A solution in search of a problem. That’s the best way todescribe the Net Neutrality regulations that the Senate is currently debatingin anticipation of a vote later today.
The Internet is not broken. Given the present state of oureconomy, it is one of the few sectors that could be described as such. In justthe past decade the number of Internet users has soared from 513 million tomore than 2.1 billion. It has not only fundamentally changed how individualslearn, communicate, and work, but has spawned an entire economic ecosystem,without which Google, Apple, Facebook, and thousands of other companies (andthe jobs they created) would not exist.
Moreover, all of this growth and innovation has occurred inlarge part without government regulation. Indeed, it is not a stretch to saythat the Internet is the definitivefree-market success story of our generation. Sadly, that hasn’t stoppedWashington from wanting to gets its hands on it. And unlike Midas (or SteveJobs, if we’re sticking to the theme), everything the government touches doesnot turn to gold.
By way of background, Net Neutrality is the principle thatInternet service providers should not block or slow-down consumer’s access tonetworks. The fear, as Sen. John Kerry (R-MA), explainedon the Senate floor yesterday, is that “the people who control those accesspoints [to the Internet] can start discriminating about who gets access at whatspeed . . . and begin to charge mo"re for [faster access].”
Except there is little evidence that would ever happen. Whatsupporters of Net Neutrality seem to forget is that consumers tend to not likegetting shoddy, slow, or overpriced service.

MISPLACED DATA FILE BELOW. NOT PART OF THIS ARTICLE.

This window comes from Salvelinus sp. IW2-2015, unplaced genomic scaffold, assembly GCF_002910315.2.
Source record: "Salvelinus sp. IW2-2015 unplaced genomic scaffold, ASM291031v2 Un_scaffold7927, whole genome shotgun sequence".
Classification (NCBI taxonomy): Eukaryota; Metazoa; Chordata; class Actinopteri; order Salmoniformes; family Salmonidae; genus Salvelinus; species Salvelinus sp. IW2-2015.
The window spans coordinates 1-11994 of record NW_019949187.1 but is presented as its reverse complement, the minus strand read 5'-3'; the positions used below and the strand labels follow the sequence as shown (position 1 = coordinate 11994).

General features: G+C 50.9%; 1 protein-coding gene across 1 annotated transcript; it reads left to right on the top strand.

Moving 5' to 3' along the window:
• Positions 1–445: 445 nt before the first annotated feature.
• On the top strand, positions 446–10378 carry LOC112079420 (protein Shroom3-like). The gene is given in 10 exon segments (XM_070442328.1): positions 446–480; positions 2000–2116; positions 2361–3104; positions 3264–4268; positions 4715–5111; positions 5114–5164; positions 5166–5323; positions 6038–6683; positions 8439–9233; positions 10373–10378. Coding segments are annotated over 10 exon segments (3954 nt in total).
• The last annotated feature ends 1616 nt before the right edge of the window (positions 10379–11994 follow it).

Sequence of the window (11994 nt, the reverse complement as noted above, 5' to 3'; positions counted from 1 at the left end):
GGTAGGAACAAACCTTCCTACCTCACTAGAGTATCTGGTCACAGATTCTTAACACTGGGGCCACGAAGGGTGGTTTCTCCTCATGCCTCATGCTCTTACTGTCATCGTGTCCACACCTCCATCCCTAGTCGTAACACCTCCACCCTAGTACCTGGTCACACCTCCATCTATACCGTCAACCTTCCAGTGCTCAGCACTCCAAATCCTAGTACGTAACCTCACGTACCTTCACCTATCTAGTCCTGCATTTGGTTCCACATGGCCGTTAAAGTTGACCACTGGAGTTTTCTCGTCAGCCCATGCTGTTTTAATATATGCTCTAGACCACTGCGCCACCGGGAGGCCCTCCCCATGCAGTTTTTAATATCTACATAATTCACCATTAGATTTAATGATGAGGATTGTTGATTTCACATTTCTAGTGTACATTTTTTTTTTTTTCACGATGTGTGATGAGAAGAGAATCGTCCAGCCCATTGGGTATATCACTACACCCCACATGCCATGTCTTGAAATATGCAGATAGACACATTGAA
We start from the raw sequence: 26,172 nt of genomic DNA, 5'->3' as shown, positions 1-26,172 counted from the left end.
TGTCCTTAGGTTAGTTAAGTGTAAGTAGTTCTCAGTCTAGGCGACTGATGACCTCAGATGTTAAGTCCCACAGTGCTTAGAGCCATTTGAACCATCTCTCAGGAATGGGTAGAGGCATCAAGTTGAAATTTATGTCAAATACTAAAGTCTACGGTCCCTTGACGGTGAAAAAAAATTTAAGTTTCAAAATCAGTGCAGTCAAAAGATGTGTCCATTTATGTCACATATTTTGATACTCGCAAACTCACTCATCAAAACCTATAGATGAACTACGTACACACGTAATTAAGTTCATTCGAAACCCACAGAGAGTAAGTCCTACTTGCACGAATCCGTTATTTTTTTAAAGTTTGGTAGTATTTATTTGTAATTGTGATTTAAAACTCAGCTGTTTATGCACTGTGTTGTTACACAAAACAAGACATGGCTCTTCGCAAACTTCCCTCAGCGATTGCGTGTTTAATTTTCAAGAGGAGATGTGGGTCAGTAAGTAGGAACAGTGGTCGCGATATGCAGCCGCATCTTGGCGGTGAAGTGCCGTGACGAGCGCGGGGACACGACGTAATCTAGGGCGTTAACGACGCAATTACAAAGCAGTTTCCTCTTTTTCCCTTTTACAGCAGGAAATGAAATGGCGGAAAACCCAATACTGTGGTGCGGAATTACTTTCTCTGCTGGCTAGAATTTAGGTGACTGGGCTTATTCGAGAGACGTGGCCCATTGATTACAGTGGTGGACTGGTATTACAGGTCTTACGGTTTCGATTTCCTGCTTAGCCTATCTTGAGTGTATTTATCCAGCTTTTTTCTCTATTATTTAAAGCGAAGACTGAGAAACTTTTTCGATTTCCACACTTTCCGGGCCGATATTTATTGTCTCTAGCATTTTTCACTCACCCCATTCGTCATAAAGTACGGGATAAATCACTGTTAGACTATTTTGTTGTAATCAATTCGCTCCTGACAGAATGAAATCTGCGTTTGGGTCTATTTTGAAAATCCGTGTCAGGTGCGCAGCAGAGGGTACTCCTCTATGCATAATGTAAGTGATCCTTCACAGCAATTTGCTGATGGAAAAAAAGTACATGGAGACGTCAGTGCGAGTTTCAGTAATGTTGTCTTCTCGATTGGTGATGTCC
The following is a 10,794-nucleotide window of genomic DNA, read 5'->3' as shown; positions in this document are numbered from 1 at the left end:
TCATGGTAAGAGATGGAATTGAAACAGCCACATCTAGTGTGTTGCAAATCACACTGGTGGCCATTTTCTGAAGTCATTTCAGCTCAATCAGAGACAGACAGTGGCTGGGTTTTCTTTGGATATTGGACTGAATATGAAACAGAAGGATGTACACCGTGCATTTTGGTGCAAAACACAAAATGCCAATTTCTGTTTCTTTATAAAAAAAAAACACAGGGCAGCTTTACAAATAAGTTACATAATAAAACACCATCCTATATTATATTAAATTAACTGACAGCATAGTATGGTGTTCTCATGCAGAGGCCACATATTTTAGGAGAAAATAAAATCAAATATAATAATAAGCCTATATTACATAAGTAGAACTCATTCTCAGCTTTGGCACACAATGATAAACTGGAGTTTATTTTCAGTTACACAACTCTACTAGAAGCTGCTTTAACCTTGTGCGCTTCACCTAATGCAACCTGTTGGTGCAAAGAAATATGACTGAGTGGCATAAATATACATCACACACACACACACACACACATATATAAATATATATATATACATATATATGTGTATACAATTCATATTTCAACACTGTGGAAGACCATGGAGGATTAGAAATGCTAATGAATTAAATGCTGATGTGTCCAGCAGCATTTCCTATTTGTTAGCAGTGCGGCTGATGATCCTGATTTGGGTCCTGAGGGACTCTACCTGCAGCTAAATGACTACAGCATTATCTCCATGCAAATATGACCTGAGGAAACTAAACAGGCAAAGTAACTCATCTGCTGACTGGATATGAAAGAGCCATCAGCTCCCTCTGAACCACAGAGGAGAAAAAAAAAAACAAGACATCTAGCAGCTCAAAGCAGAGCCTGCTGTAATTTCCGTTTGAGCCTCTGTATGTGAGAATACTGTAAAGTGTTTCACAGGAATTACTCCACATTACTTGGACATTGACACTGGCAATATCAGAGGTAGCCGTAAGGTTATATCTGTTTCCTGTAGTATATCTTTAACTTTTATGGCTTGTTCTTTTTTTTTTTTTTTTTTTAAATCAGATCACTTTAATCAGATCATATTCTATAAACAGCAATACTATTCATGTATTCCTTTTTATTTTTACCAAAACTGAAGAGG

That’s one of the reasons internet service providers have been fallingall over themselves to invest in the needed infrastructure. Consider the recentbattle between Verizon Wireless and AT&T – each of which have spentmillions of dollars in an ad war about the relative strength of their mobile “3G”networks. Consumers are increasingly savvy about these sorts of things and thefree market has worked to keep them not only honest, but pushing forimprovement. That’s one of the reasons that 93percent of broadband subscribers are happy with their service – more than10 times higher than the 9percent approval rating Americans give Congress.
But while Net Neutrality proponents rest their claims onunfounded predictions of some future harm, the threat of the FCC’s proposedregulations are very real.
Implementing Net Neutrality regulations would require theFCC to have deep access to the business practices of the regulated internetservice providers. This would include the ability to constantly monitor anddraw data from network structures, content types, delivery modes and speed,applications, user preferences, and usage activity. This is not merely aprivacy concern. It would equip the FCC with a vast body of information thatcould enable the implementation of a long-sought Internet taxation scheme. Andwith Democrats constantly on the search for more revenues to fund theirspending habits, the temptation for Internet tax schemes grows.
In searching for a solution to a phantom problem, the federalgovernment threatens to create a very real one – stifling investment in ourmost promising source of economic growth. There is no market failure here thatrequires the government to regulate. Rather, the Internet is a free marketsuccess story that, if Net Neutrality regulations proceed, could end up with a verysad ending.